Saturday, August 20, 2011

Crystal Park Fresno Scraper

This piece of equipment is a Fresno Scraper.  It was used to build the roads in the Park in the early days.  It sat, half-buried in the ground, near the Office for many years before the Historical Committee researched it and decided to restore and display it at the Clubhouse.  The cost of the restoration was paid for by a donation from a Park member.  Below is information on the history of Fresno Scrapers and photos of them in operation.

      A 25-year-old Scot named James Porteous asked a ticket agent for passage to America in 1873. "Where do you want to go?" asked the agent. "I have no idea," replied Porteous. "This family here just bought a ticket to Santa Barbara," said the agent. "Why don't you travel with them?" So Porteous did.

·        That may be anecdote, but it does help us understand Porteous. By 1877 he was selling wagons in Fresno, California. By 1880 he was an American citizen who had been woven into Fresno Valley farm life. Valley agriculture depended upon irrigation. That meant canal digging. Fresno farmers badly needed better earth-moving equipment for their sandy soil. Farmers experimented with horse-drawn earth-mover designs. The problem was harder to solve than it seemed.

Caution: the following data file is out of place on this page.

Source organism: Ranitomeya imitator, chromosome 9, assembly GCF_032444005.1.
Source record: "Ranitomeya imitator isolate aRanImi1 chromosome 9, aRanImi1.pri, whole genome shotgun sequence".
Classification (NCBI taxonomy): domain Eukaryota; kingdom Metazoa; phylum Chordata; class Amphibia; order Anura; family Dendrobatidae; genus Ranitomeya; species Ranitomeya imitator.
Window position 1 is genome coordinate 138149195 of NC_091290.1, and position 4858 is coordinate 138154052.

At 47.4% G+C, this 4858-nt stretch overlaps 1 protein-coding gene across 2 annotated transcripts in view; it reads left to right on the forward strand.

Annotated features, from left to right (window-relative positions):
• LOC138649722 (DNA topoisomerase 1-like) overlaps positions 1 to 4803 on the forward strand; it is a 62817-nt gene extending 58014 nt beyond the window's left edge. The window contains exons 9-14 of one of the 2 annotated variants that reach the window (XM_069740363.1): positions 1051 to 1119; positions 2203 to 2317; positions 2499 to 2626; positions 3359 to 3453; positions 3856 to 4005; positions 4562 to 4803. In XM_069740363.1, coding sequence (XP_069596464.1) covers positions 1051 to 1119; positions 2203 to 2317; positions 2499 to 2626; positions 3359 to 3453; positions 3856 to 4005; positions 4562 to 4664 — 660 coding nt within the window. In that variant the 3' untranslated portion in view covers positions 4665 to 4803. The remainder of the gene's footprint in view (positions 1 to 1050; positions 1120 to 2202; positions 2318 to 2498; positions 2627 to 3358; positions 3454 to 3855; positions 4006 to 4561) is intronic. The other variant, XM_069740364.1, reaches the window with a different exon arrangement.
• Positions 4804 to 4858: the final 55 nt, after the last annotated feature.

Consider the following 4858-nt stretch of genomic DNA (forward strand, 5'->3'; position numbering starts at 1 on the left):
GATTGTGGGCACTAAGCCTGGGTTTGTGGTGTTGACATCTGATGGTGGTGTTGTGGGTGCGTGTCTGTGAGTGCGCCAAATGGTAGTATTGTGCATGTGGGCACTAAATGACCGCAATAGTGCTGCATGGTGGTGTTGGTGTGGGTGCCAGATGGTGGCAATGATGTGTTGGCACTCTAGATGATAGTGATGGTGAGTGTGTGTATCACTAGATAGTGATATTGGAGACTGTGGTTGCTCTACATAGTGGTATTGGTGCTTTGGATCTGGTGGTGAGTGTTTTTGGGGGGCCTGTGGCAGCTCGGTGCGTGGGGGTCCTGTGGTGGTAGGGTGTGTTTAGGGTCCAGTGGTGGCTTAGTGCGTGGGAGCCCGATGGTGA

·        Yet Porteous solved it. His series of patents reveal a subtle thread of real inventive genius. Fresno farmers had been using something called a buck scraper to move earth. It scraped up dirt and pushed it along in front. It was hard to pull and hard to unload.

·        Porteus' C-shaped scraper had a blade along the bottom. It scooped dirt as it was pulled along. That much was like the buck scraper, but this machine rode on runners and could be tilted. An operator walking behind it could change the angle. When it was full, he tilted it back and let it glide on the runners. He could dump dirt as he passed over low spots and smooth out terrain. He could vary the angle of attack to match the soil.

Porteous called it the "Fresno Scraper," and he formed the Fresno Agricultural Works to build it. It was soon being used all over the world. It was one of the most important agricultural and civil engineering machines ever made. Fresno Scrapers served the US army in WW-I. The two-horse model retailed for $28, yet today's bulldozer blades are its direct offspring. The gigantic scraper-carryall earth mover is its grandchild.
 By John H. Lienhard (University of Houston)